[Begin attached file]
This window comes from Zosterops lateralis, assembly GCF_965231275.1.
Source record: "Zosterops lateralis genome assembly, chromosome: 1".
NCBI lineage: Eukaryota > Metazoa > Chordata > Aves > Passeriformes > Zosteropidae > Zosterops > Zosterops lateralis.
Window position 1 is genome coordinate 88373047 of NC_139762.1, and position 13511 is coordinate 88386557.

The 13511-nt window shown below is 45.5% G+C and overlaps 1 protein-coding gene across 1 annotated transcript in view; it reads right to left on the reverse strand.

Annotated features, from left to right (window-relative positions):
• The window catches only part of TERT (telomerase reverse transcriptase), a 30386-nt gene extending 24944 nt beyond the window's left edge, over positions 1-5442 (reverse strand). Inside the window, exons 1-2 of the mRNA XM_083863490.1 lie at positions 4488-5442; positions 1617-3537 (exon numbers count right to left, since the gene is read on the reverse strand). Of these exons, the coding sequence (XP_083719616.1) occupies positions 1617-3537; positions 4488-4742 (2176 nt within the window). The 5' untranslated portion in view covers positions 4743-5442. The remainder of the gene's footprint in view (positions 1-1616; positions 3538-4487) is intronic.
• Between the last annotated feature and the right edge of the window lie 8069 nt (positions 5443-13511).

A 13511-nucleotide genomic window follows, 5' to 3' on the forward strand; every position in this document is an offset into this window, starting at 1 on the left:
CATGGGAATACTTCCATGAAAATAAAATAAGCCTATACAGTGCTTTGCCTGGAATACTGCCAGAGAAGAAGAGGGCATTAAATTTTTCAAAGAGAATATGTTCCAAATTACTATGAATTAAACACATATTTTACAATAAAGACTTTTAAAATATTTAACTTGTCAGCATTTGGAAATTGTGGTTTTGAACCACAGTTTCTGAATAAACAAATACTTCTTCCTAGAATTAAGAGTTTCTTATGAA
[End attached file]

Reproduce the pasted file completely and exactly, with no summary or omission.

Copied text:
This window comes from Zosterops lateralis, assembly GCF_965231275.1.
Source record: "Zosterops lateralis genome assembly, chromosome: 1".
NCBI lineage: Eukaryota > Metazoa > Chordata > Aves > Passeriformes > Zosteropidae > Zosterops > Zosterops lateralis.
Window position 1 is genome coordinate 88373047 of NC_139762.1, and position 13511 is coordinate 88386557.

The 13511-nt window shown below is 45.5% G+C and overlaps 1 protein-coding gene across 1 annotated transcript in view; it reads right to left on the reverse strand.

Annotated features, from left to right (window-relative positions):
• The window catches only part of TERT (telomerase reverse transcriptase), a 30386-nt gene extending 24944 nt beyond the window's left edge, over positions 1-5442 (reverse strand). Inside the window, exons 1-2 of the mRNA XM_083863490.1 lie at positions 4488-5442; positions 1617-3537 (exon numbers count right to left, since the gene is read on the reverse strand). Of these exons, the coding sequence (XP_083719616.1) occupies positions 1617-3537; positions 4488-4742 (2176 nt within the window). The 5' untranslated portion in view covers positions 4743-5442. The remainder of the gene's footprint in view (positions 1-1616; positions 3538-4487) is intronic.
• Between the last annotated feature and the right edge of the window lie 8069 nt (positions 5443-13511).

A 13511-nucleotide genomic window follows, 5' to 3' on the forward strand; every position in this document is an offset into this window, starting at 1 on the left:
CATGGGAATACTTCCATGAAAATAAAATAAGCCTATACAGTGCTTTGCCTGGAATACTGCCAGAGAAGAAGAGGGCATTAAATTTTTCAAAGAGAATATGTTCCAAATTACTATGAATTAAACACATATTTTACAATAAAGACTTTTAAAATATTTAACTTGTCAGCATTTGGAAATTGTGGTTTTGAACCACAGTTTCTGAATAAACAAATACTTCTTCCTAGAATTAAGAGTTTCTTATGAA